The menu was pretty extensive, mostly veering towards continental fare. We didn’t try the appetizers, but tried a French Onion soup which got a lukewarm response. We chalked it up to bad ordering and decided to launch into the main course.
I’d previously had a wok stir-fried chicken rice which at Rs. 650 was straightforward and worth it, so thought we’d try some of the more layered options. We ordered a Cajun spiced spring chicken at Rs. 1400 and penne carbonara at Rs. 850.
The food arrived very quickly, and in keeping with the décor, the presentation was lovely. The chicken, touted as a signature dish, was good but not spectacular. The spice was herby and uncomplicated but the chicken itself not particularly tender. It was basic – not justifying the title or the price. It did, however come with a mushroom ragout that was deliciously flavoured and went a long way in picking up the chicken. The carbonara, unfortunately, was a real disappointment despite its promising appearance. The sauce was floury and the penne and bacon mushy and soft. Eventually, the bland nature of the dish was unbearable and cloying and we had to give up after a few bites.
Seeing as we’d visited multiple times purely for the dessert before, the final course was the hardest blow. We ordered a Belgian chocolate cheesecake (that we’ve ordered and thoroughly enjoyed at least thrice before), which looked lovely as per usual form. It came with nice warm chocolate sauce and it looked like it may have been the saving grace. But it wasn’t. The cheesecake was really hard and mealy and we guessed it may have been a bit stale or kept in storage for too long.
We didn’t order drinks but there was a lot of non-alcoholic variety at around Rs. 500 a pop as they still don’t have their liquor licence.
The staff was quick and attentive despite the restaurant being almost full, and having a party underway in a private room. They knew their way around the menu and got our orders efficiently.
As mentioned in our previous review, the ambience at GMC is great. They only have about 10 tables inside (there’s a nicely lit outer area too but it seemed empty). The lighting is warm and dim without being dingy and the brown and gold colour scheme is tastefully maintained throughout the premises. They even had a chic selection of lounge music piped over the speakers.
Having previously visited GMC multiple times for their desserts, we were sorely disappointed with our cheesecake on this visit. The food too was simply not up to scratch although it looked lovely. We like the place and used to be firm fans of their desserts so here’s hoping this was just an off day.
Since our previous review focused on the Chocolatier’s introductory phase and desserts, we decided to re-review it for dinner. Gerard Mendis Chocolatier has a prime location, lush yet cosy décor, sleek ambience, and somewhat lackluster food.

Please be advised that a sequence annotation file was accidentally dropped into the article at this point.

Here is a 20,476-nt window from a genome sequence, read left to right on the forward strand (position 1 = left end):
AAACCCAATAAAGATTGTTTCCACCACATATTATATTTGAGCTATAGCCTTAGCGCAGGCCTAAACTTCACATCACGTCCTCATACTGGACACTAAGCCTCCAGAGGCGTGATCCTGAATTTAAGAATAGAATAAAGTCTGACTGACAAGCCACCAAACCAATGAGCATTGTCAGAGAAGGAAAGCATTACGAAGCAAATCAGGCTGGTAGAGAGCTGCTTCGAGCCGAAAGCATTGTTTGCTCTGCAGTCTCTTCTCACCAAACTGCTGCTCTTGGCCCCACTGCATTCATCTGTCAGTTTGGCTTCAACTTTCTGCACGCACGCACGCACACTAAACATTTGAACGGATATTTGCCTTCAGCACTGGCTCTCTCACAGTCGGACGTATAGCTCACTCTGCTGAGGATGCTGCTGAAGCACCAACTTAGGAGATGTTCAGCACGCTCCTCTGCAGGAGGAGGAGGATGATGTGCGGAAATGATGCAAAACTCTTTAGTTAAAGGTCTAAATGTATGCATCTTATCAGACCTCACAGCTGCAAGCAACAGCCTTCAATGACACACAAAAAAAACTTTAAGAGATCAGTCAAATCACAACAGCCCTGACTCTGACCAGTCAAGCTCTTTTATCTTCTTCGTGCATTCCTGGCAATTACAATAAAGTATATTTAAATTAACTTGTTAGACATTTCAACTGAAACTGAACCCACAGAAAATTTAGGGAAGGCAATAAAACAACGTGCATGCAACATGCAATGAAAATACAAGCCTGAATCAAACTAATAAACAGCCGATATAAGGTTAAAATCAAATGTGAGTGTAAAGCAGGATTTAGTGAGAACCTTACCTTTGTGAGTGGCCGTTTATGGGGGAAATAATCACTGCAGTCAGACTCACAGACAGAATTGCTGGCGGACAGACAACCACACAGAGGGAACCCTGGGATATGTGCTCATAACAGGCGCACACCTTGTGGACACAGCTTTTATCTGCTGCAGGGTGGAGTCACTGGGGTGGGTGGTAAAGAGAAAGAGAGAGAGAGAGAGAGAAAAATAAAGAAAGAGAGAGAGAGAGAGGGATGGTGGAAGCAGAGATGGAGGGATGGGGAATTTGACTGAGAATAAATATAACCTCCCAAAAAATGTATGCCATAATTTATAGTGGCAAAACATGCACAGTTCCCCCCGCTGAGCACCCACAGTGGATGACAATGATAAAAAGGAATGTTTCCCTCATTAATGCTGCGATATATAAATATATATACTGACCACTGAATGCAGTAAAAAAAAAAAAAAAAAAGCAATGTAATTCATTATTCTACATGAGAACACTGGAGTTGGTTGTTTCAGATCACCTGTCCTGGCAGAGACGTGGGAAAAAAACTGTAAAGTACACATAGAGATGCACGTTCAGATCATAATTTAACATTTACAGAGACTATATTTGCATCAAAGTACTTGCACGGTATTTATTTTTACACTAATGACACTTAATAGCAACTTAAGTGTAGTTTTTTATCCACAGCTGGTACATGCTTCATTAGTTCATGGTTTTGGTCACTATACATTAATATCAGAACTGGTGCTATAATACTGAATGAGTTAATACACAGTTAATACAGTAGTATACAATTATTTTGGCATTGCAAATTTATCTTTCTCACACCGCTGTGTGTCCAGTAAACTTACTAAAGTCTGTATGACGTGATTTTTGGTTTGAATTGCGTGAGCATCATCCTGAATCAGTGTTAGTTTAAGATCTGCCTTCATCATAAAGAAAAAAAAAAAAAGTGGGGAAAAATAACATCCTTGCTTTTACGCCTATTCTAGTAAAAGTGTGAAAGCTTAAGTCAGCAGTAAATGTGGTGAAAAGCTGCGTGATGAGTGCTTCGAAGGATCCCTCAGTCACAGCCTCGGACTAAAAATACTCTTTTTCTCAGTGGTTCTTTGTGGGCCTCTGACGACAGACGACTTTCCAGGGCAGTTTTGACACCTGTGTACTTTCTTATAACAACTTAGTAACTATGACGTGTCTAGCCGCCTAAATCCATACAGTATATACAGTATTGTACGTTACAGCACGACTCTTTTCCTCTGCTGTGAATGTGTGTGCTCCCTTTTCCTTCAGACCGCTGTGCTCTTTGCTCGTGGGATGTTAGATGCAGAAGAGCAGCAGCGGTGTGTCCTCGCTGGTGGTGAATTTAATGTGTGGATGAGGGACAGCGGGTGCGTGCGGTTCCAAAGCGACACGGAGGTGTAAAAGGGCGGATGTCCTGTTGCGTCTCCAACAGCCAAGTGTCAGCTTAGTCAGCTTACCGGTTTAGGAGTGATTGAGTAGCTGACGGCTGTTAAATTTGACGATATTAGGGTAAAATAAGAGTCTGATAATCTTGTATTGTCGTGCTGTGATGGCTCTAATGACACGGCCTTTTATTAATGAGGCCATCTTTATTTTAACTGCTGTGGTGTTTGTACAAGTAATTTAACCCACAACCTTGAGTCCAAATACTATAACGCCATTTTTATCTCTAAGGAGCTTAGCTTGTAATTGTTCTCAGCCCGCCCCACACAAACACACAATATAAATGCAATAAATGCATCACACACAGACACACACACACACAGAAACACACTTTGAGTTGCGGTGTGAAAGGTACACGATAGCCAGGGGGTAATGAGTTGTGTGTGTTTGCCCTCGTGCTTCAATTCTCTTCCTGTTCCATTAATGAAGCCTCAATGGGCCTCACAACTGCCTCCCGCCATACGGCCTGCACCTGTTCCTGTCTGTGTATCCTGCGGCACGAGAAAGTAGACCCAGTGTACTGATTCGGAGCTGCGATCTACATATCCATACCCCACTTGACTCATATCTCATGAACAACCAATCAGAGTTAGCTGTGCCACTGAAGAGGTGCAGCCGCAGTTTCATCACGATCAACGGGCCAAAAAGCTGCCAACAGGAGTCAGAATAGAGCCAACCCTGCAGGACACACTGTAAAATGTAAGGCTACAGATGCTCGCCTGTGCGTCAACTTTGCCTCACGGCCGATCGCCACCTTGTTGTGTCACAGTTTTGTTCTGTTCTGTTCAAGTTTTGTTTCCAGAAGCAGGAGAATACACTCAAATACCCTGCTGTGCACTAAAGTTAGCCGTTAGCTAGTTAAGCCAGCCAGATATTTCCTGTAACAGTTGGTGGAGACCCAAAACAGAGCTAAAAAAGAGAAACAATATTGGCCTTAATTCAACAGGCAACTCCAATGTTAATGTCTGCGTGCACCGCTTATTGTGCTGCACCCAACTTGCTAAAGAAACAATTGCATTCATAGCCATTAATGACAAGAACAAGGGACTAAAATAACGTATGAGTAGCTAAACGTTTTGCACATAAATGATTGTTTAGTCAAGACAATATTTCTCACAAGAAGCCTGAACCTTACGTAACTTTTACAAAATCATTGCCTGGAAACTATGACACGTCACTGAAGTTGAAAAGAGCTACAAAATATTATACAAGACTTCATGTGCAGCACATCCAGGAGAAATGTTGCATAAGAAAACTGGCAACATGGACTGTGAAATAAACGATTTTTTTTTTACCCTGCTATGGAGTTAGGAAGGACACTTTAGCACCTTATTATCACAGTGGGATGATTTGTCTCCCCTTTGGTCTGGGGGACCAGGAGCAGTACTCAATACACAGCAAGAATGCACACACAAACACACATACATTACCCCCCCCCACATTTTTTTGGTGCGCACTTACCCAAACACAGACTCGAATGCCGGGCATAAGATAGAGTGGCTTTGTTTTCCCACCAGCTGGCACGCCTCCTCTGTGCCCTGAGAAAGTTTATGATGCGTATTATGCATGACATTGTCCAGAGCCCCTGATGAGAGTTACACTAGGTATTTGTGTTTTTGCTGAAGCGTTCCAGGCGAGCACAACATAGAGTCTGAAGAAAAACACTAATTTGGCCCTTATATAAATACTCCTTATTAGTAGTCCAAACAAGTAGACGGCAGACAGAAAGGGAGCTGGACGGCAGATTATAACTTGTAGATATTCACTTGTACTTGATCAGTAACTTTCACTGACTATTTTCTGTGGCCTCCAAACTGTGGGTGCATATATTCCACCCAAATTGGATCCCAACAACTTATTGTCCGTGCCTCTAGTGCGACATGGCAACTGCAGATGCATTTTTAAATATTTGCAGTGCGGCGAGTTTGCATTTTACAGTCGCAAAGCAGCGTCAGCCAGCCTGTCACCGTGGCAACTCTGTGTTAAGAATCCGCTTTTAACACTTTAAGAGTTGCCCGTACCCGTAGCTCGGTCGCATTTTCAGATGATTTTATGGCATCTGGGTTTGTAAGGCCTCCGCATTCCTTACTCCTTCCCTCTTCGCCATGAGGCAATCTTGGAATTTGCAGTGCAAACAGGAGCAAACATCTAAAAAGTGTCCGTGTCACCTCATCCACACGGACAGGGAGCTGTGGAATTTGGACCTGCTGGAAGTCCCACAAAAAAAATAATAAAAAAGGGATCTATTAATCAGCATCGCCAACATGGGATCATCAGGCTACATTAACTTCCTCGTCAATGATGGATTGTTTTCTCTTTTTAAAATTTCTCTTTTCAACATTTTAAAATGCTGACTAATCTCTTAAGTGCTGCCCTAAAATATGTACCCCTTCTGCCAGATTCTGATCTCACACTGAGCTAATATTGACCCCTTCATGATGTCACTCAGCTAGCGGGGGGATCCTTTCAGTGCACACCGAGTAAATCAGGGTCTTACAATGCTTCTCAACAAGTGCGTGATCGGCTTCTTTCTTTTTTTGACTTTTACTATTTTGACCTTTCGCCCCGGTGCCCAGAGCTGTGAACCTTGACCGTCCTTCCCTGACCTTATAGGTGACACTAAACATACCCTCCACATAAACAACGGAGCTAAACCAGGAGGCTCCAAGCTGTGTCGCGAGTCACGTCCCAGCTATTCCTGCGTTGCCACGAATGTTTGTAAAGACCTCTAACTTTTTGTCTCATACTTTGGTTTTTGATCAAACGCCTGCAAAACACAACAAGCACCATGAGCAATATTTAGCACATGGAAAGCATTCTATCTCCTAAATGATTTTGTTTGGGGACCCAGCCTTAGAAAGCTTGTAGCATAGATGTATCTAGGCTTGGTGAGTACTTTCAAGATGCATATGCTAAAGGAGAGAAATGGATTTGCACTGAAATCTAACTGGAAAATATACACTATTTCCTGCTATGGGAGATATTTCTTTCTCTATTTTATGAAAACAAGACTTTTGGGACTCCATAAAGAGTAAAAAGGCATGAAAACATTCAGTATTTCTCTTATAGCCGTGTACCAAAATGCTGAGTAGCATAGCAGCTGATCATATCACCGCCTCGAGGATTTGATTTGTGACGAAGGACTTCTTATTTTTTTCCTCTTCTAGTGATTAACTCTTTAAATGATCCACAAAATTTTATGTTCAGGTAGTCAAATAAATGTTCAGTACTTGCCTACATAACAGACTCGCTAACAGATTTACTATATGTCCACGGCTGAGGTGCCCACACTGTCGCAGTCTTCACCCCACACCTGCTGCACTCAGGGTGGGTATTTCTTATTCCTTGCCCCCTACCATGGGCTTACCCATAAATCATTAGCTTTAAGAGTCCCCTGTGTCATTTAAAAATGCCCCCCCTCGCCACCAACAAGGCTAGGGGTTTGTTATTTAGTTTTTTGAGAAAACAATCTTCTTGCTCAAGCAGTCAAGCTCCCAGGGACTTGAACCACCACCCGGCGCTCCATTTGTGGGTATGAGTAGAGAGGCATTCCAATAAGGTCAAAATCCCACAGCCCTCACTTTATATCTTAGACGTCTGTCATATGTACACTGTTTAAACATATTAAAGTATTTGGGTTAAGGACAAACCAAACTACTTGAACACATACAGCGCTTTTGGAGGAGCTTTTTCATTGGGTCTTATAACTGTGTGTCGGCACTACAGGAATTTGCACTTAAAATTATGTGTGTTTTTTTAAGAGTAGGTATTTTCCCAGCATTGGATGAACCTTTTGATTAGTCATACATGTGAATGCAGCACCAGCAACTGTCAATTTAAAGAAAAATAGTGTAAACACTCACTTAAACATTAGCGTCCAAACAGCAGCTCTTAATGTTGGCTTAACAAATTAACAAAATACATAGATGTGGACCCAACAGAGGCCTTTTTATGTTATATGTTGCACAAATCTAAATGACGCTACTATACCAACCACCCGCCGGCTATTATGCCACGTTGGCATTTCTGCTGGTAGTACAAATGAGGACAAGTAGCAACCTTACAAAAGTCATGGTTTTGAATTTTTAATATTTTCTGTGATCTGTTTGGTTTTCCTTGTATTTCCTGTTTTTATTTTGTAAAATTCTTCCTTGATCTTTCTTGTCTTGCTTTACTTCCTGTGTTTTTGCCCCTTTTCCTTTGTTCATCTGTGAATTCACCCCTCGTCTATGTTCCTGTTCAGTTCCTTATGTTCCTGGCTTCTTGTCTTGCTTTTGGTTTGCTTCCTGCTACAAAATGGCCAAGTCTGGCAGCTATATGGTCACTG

, Qbaa FDO's
and coffee shops like Cioconat
, Cup Cafe
- it's become clear that the city's got a bit more money to spend - especially on liquid consumption. But what of chocolate?
A large space with a heavy leaning toward brown paint and decor, Gerard Mendis is the new chocolaterie/restaurant on the block, bringing the five-star patisserie experience out of the hotel and onto the geographically - if not financially - more accessible streets of Colombo. Until now the only places dedicated to selling confectionary (I think) were located either at the basement of the glitzy hotels, in the kitchens of home bakers or at the imported sweet-ridden glass annexes of ODEL.
So where does a posh chocolatier fit in in a country where the manufacture of inexpensive biscuits is one of our biggest, most booming industries? Well, there's a restaurant tacked on to the store, and while it's really quite pretty - and ridiculously photogenic - it seems something of an afterthought - or a safety net for the fancy confections. Could a store dedicated to selling chocs at Rs. 100 a pop be viable just yet?
While the restaurant - freshly opened just last week - may still be in its teething stages (we were presented with a plate of rather uninspiring pork chops, Rs. 1300) - former Hilton chef Gerard Mendis does seem to be something of a whiz with chocolates. They're excellent - but expensive (Rs. 390 for a box of 4!). Slim platters of soft, Guylian-like marbled conches lie under yellow spotlights - small spheres of passion fruit gels encased in milky cocoa and white comma-shaped praline shells - a colourful whirl of caramel, crunch and cream waiting beneath Gerard's gleaming glass vitrines. There's a wide variety of the cocoa confection available. Also thick, decadent wedges of berry topped cakes and desserts. Also pastries.
Design wise, the restaurant is quite camp. The logo - a leopard straddling a giant golden 'G', and beneath it a curling calligraphic font spelling the name of the sugar-master of ceremonies, Mr. Mendis; the restaurant - enormous coppery orbs hanging from the ceiling, 'Gerard Mendis' monogrammed cake boards and wallpaper strips; the staff - a security guard wearing dark aviators with a shirt trimmed with fuzzy, leopard print epaulettes; svelte waitresses also touched with the feline-themed brush - cat-speckled collars, kitten heels, dark, kohl-rimmed eyes.
The general decor has the aesthetic stylings of a Louis Vuitton bag - and all the aspirations of its wearers. Blingy, stylish, expensive - this seems to be the look and feel GM Chocolatiers is going for. While we can't comment too much on the restaurant - it's still in those liqor license pending early days - the chocolates are great. And the desserts, which we didn't try, also pretty saliva-inducing.
Gerard Mendis Chocolatier, one of the newest additions to the city's recent flurry of bourgeois eateries. With the rise of late-night cocktail lounges like